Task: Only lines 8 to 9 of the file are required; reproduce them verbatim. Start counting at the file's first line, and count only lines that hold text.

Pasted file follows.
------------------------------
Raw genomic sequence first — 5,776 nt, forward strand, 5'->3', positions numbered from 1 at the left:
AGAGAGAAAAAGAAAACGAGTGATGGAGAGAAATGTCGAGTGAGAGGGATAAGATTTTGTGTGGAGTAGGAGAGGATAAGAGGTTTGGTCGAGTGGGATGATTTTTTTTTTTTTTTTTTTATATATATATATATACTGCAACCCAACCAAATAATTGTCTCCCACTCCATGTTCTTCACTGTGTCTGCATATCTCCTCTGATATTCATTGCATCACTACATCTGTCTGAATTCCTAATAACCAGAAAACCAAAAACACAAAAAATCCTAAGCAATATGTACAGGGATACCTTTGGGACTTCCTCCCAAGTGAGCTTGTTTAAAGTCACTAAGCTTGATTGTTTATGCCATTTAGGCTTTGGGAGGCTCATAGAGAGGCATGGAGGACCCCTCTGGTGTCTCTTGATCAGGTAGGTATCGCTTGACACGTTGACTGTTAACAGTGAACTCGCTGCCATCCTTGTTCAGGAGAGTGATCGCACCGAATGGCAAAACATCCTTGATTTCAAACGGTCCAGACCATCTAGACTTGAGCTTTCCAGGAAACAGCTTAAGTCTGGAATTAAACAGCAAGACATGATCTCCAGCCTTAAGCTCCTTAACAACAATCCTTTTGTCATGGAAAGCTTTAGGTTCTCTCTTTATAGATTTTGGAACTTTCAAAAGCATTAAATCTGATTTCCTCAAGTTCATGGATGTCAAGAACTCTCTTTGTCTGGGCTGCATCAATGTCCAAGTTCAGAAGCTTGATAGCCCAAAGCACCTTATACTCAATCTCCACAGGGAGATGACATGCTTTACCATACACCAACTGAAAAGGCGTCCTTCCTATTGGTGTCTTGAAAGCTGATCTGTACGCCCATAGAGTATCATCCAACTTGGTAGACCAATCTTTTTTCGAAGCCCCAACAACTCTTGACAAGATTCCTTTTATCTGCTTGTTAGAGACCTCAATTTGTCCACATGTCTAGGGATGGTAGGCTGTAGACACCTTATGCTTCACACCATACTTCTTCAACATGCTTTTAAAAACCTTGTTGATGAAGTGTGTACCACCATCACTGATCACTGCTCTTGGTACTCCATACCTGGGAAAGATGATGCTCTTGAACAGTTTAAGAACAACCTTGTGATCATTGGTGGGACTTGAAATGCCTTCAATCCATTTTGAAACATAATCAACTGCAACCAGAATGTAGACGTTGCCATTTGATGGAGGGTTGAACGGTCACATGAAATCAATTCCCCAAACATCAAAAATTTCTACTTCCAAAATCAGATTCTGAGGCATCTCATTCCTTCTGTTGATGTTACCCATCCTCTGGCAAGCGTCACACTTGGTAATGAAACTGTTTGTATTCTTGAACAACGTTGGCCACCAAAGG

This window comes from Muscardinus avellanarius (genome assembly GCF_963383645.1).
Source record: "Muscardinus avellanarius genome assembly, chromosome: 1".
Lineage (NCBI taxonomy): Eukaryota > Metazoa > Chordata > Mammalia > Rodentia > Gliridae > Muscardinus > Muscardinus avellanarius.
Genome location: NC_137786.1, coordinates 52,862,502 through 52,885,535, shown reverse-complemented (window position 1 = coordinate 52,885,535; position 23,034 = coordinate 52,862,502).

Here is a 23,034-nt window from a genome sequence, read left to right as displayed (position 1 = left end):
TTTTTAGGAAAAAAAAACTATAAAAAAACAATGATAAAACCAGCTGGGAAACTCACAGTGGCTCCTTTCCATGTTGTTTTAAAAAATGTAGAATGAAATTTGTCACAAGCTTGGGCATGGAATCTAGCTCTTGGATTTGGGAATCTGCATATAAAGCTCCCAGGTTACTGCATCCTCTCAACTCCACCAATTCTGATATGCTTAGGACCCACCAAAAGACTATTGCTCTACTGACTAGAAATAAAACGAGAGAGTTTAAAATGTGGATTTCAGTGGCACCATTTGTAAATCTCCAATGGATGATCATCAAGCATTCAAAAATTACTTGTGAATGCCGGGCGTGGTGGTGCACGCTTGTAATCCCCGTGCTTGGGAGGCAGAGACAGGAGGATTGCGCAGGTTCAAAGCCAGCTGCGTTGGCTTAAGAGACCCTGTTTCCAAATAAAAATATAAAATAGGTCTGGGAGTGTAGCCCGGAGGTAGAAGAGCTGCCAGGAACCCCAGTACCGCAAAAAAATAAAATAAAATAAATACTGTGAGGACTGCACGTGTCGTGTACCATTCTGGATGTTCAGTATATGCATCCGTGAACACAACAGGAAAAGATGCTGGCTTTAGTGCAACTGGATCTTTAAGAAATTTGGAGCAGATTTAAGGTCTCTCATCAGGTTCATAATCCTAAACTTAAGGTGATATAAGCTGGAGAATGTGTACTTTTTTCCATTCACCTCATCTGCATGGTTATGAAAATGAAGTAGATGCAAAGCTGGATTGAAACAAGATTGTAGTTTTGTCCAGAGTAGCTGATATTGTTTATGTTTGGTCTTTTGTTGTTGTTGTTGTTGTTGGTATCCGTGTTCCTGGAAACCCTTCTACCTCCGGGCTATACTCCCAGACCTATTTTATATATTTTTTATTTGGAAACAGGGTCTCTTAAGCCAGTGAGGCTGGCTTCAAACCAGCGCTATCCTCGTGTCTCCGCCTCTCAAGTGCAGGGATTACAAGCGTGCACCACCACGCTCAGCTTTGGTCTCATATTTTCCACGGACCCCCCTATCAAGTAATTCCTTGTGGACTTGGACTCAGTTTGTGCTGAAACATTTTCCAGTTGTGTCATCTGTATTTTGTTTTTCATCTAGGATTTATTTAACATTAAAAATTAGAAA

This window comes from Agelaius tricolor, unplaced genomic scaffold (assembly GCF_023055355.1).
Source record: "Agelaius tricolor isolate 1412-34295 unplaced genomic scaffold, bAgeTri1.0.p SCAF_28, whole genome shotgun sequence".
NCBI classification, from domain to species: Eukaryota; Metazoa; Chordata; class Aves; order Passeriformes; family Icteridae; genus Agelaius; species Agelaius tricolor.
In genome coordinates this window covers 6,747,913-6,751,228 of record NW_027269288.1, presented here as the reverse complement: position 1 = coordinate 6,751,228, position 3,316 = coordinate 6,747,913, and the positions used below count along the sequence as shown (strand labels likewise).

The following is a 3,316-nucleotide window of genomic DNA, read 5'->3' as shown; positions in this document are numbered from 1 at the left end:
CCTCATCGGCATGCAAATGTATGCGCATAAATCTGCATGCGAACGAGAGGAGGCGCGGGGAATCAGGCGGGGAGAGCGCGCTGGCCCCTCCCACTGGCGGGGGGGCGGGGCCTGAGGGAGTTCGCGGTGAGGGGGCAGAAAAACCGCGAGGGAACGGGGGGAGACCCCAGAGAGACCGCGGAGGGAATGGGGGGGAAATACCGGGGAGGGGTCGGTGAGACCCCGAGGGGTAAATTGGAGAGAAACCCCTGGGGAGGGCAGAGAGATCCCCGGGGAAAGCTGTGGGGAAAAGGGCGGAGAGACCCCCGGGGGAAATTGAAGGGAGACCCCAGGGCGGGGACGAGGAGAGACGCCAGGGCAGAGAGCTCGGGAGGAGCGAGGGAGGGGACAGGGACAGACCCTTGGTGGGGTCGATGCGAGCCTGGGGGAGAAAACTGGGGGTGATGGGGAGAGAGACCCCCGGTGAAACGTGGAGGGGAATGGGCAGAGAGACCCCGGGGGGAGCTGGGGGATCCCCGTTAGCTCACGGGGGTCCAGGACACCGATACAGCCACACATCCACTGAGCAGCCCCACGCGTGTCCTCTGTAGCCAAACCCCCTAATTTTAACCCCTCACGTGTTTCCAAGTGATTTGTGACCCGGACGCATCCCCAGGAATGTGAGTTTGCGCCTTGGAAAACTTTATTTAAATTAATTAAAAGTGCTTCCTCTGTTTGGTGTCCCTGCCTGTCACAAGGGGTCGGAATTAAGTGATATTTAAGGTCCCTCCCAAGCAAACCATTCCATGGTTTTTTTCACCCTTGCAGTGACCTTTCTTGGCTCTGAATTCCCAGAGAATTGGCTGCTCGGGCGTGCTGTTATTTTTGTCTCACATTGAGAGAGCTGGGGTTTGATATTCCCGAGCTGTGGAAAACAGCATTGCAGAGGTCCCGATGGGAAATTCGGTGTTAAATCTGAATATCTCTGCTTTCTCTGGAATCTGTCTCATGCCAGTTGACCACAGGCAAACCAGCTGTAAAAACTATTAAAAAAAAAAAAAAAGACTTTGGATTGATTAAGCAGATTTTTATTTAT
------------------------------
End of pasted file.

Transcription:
TTTTTAGGAAAAAAAAACTATAAAAAAACAATGATAAAACCAGCTGGGAAACTCACAGTGGCTCCTTTCCATGTTGTTTTAAAAAATGTAGAATGAAATTTGTCACAAGCTTGGGCATGGAATCTAGCTCTTGGATTTGGGAATCTGCATATAAAGCTCCCAGGTTACTGCATCCTCTCAACTCCACCAATTCTGATATGCTTAGGACCCACCAAAAGACTATTGCTCTACTGACTAGAAATAAAACGAGAGAGTTTAAAATGTGGATTTCAGTGGCACCATTTGTAAATCTCCAATGGATGATCATCAAGCATTCAAAAATTACTTGTGAATGCCGGGCGTGGTGGTGCACGCTTGTAATCCCCGTGCTTGGGAGGCAGAGACAGGAGGATTGCGCAGGTTCAAAGCCAGCTGCGTTGGCTTAAGAGACCCTGTTTCCAAATAAAAATATAAAATAGGTCTGGGAGTGTAGCCCGGAGGTAGAAGAGCTGCCAGGAACCCCAGTACCGCAAAAAAATAAAATAAAATAAATACTGTGAGGACTGCACGTGTCGTGTACCATTCTGGATGTTCAGTATATGCATCCGTGAACACAACAGGAAAAGATGCTGGCTTTAGTGCAACTGGATCTTTAAGAAATTTGGAGCAGATTTAAGGTCTCTCATCAGGTTCATAATCCTAAACTTAAGGTGATATAAGCTGGAGAATGTGTACTTTTTTCCATTCACCTCATCTGCATGGTTATGAAAATGAAGTAGATGCAAAGCTGGATTGAAACAAGATTGTAGTTTTGTCCAGAGTAGCTGATATTGTTTATGTTTGGTCTTTTGTTGTTGTTGTTGTTGTTGGTATCCGTGTTCCTGGAAACCCTTCTACCTCCGGGCTATACTCCCAGACCTATTTTATATATTTTTTATTTGGAAACAGGGTCTCTTAAGCCAGTGAGGCTGGCTTCAAACCAGCGCTATCCTCGTGTCTCCGCCTCTCAAGTGCAGGGATTACAAGCGTGCACCACCACGCTCAGCTTTGGTCTCATATTTTCCACGGACCCCCCTATCAAGTAATTCCTTGTGGACTTGGACTCAGTTTGTGCTGAAACATTTTCCAGTTGTGTCATCTGTATTTTGTTTTTCATCTAGGATTTATTTAACATTAAAAATTAGAAA

This window comes from Agelaius tricolor, unplaced genomic scaffold (assembly GCF_023055355.1).